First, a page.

white-nose syndrome. This disease, which causes bats to awaken during hibernation, and starve as a result, is not well understood - but it is thought that cave tourism may play a part.
Little did we know that white-nose syndrome was more than just a threat to Sparky's favorite cuddly flying creatures: bats are critical to agriculture and the food supply. The U.S. Geological Survey recently released a report estimating the financial impact of bats on American food crops at between $3 and $57 billion dollars. This figure estimates the cost of the increased need for pesticides, but does not include the costs of the impact increased pesticide use may have on the environment, or on the food supply. Of course, any cost to farmers eventually gets translated into costs to the consumer...so a decrease in the bat population might forecast higher food prices.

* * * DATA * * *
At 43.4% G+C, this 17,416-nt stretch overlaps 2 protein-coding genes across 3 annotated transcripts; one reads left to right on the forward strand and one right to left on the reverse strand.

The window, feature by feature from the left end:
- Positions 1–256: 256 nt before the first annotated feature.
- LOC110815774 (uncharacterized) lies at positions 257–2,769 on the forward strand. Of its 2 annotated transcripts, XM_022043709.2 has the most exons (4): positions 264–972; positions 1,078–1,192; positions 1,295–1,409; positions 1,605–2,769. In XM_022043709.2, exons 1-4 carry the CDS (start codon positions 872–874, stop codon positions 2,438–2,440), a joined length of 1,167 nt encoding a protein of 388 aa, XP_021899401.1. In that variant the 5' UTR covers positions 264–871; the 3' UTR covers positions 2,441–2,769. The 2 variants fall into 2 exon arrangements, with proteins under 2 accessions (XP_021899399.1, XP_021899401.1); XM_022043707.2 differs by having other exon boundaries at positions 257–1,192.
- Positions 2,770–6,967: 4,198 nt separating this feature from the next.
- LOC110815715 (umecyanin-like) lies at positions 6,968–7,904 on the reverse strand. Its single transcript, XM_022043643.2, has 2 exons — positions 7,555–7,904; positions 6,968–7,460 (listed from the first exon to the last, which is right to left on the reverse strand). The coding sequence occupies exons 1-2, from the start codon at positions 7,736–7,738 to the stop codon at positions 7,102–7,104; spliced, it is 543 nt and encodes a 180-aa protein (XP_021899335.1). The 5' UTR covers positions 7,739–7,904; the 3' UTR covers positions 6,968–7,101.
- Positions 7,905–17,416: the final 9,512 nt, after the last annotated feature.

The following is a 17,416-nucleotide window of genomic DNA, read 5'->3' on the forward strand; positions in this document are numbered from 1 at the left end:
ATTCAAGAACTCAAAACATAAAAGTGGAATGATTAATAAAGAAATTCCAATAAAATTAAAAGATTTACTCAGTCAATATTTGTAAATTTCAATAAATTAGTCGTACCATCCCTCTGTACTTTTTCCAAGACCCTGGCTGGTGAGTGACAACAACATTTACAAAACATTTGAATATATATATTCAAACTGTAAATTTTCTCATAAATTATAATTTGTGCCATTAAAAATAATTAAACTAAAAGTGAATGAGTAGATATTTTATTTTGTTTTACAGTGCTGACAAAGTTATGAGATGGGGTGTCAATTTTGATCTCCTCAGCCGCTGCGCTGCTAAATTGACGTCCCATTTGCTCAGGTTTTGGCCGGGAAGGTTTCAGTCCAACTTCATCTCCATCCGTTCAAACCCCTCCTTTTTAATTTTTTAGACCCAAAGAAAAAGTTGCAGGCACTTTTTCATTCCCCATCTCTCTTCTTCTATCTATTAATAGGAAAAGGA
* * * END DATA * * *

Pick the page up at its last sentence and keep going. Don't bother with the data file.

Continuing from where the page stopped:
Despite good evidence to suggest that healthy bats are linked to reduced use of pesticides, only $2.4 million dollars (plus a later addition of 1.9 million dollars) has been earmarked for study of this disease. The virulent disease was first discovered in 2006, and estimates suggest that, at the current rate of mortality, all North American hibernating bat species could be extinct in 20 years. The Department of the Interior has requested $5 million to continue study of white-nose syndrome - but in the current economic climate, funding is not guaranteed.